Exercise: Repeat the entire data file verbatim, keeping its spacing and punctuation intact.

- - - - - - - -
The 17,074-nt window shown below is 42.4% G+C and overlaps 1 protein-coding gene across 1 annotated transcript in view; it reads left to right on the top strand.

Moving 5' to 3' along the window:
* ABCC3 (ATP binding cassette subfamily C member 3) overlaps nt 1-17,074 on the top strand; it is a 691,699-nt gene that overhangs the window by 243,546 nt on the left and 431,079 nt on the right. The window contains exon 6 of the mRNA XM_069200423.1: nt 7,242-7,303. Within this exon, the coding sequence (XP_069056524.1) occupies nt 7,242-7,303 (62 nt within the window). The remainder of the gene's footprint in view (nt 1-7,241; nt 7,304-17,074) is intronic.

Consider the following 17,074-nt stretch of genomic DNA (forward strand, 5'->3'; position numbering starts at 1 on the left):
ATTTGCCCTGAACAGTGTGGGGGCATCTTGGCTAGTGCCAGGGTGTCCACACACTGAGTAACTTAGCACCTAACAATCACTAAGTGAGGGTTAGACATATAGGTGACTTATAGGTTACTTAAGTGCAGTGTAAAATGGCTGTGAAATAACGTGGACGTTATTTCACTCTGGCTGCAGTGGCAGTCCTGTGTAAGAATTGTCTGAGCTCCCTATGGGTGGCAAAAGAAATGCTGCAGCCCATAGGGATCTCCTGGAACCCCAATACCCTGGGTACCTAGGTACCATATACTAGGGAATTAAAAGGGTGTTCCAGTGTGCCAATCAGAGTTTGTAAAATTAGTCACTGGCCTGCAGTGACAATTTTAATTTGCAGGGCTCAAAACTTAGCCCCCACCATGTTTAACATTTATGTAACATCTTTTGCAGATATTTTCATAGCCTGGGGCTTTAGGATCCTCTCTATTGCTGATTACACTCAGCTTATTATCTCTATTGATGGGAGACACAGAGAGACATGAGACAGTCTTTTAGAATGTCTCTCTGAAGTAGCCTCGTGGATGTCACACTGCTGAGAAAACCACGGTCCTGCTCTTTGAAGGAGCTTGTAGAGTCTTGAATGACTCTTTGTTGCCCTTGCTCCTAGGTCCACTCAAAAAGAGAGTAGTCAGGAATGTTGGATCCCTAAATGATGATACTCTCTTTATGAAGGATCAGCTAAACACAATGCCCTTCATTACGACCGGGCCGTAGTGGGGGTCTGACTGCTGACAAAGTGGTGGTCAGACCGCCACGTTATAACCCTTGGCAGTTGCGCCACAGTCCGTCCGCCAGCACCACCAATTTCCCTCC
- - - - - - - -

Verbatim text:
The 17,074-nt window shown below is 42.4% G+C and overlaps 1 protein-coding gene across 1 annotated transcript in view; it reads left to right on the top strand.

Moving 5' to 3' along the window:
* ABCC3 (ATP binding cassette subfamily C member 3) overlaps nt 1-17,074 on the top strand; it is a 691,699-nt gene that overhangs the window by 243,546 nt on the left and 431,079 nt on the right. The window contains exon 6 of the mRNA XM_069200423.1: nt 7,242-7,303. Within this exon, the coding sequence (XP_069056524.1) occupies nt 7,242-7,303 (62 nt within the window). The remainder of the gene's footprint in view (nt 1-7,241; nt 7,304-17,074) is intronic.

Consider the following 17,074-nt stretch of genomic DNA (forward strand, 5'->3'; position numbering starts at 1 on the left):
ATTTGCCCTGAACAGTGTGGGGGCATCTTGGCTAGTGCCAGGGTGTCCACACACTGAGTAACTTAGCACCTAACAATCACTAAGTGAGGGTTAGACATATAGGTGACTTATAGGTTACTTAAGTGCAGTGTAAAATGGCTGTGAAATAACGTGGACGTTATTTCACTCTGGCTGCAGTGGCAGTCCTGTGTAAGAATTGTCTGAGCTCCCTATGGGTGGCAAAAGAAATGCTGCAGCCCATAGGGATCTCCTGGAACCCCAATACCCTGGGTACCTAGGTACCATATACTAGGGAATTAAAAGGGTGTTCCAGTGTGCCAATCAGAGTTTGTAAAATTAGTCACTGGCCTGCAGTGACAATTTTAATTTGCAGGGCTCAAAACTTAGCCCCCACCATGTTTAACATTTATGTAACATCTTTTGCAGATATTTTCATAGCCTGGGGCTTTAGGATCCTCTCTATTGCTGATTACACTCAGCTTATTATCTCTATTGATGGGAGACACAGAGAGACATGAGACAGTCTTTTAGAATGTCTCTCTGAAGTAGCCTCGTGGATGTCACACTGCTGAGAAAACCACGGTCCTGCTCTTTGAAGGAGCTTGTAGAGTCTTGAATGACTCTTTGTTGCCCTTGCTCCTAGGTCCACTCAAAAAGAGAGTAGTCAGGAATGTTGGATCCCTAAATGATGATACTCTCTTTATGAAGGATCAGCTAAACACAATGCCCTTCATTACGACCGGGCCGTAGTGGGGGTCTGACTGCTGACAAAGTGGTGGTCAGACCGCCACGTTATAACCCTTGGCAGTTGCGCCACAGTCCGTCCGCCAGCACCACCAATTTCCCTCC